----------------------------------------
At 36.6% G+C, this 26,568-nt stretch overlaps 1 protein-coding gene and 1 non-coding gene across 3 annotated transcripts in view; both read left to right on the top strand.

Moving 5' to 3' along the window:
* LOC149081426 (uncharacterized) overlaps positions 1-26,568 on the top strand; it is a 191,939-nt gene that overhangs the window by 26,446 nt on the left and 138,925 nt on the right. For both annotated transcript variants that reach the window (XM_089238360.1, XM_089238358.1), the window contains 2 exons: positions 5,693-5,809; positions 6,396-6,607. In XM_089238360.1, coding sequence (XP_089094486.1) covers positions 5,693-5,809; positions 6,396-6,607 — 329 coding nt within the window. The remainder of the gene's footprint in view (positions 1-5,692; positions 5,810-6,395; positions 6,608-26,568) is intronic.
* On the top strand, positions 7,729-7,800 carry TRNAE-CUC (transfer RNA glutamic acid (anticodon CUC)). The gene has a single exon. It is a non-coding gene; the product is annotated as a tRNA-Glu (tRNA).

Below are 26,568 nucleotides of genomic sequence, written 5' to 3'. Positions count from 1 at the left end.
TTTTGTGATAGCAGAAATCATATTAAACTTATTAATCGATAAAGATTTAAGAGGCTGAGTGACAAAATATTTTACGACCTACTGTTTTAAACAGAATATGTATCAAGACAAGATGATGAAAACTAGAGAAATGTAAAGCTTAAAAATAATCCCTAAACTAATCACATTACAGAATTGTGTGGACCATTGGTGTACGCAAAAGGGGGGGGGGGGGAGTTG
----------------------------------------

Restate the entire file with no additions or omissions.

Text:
At 36.6% G+C, this 26,568-nt stretch overlaps 1 protein-coding gene and 1 non-coding gene across 3 annotated transcripts in view; both read left to right on the top strand.

Moving 5' to 3' along the window:
* LOC149081426 (uncharacterized) overlaps positions 1-26,568 on the top strand; it is a 191,939-nt gene that overhangs the window by 26,446 nt on the left and 138,925 nt on the right. For both annotated transcript variants that reach the window (XM_089238360.1, XM_089238358.1), the window contains 2 exons: positions 5,693-5,809; positions 6,396-6,607. In XM_089238360.1, coding sequence (XP_089094486.1) covers positions 5,693-5,809; positions 6,396-6,607 — 329 coding nt within the window. The remainder of the gene's footprint in view (positions 1-5,692; positions 5,810-6,395; positions 6,608-26,568) is intronic.
* On the top strand, positions 7,729-7,800 carry TRNAE-CUC (transfer RNA glutamic acid (anticodon CUC)). The gene has a single exon. It is a non-coding gene; the product is annotated as a tRNA-Glu (tRNA).

Below are 26,568 nucleotides of genomic sequence, written 5' to 3'. Positions count from 1 at the left end.
TTTTGTGATAGCAGAAATCATATTAAACTTATTAATCGATAAAGATTTAAGAGGCTGAGTGACAAAATATTTTACGACCTACTGTTTTAAACAGAATATGTATCAAGACAAGATGATGAAAACTAGAGAAATGTAAAGCTTAAAAATAATCCCTAAACTAATCACATTACAGAATTGTGTGGACCATTGGTGTACGCAAAAGGGGGGGGGGGGGAGTTG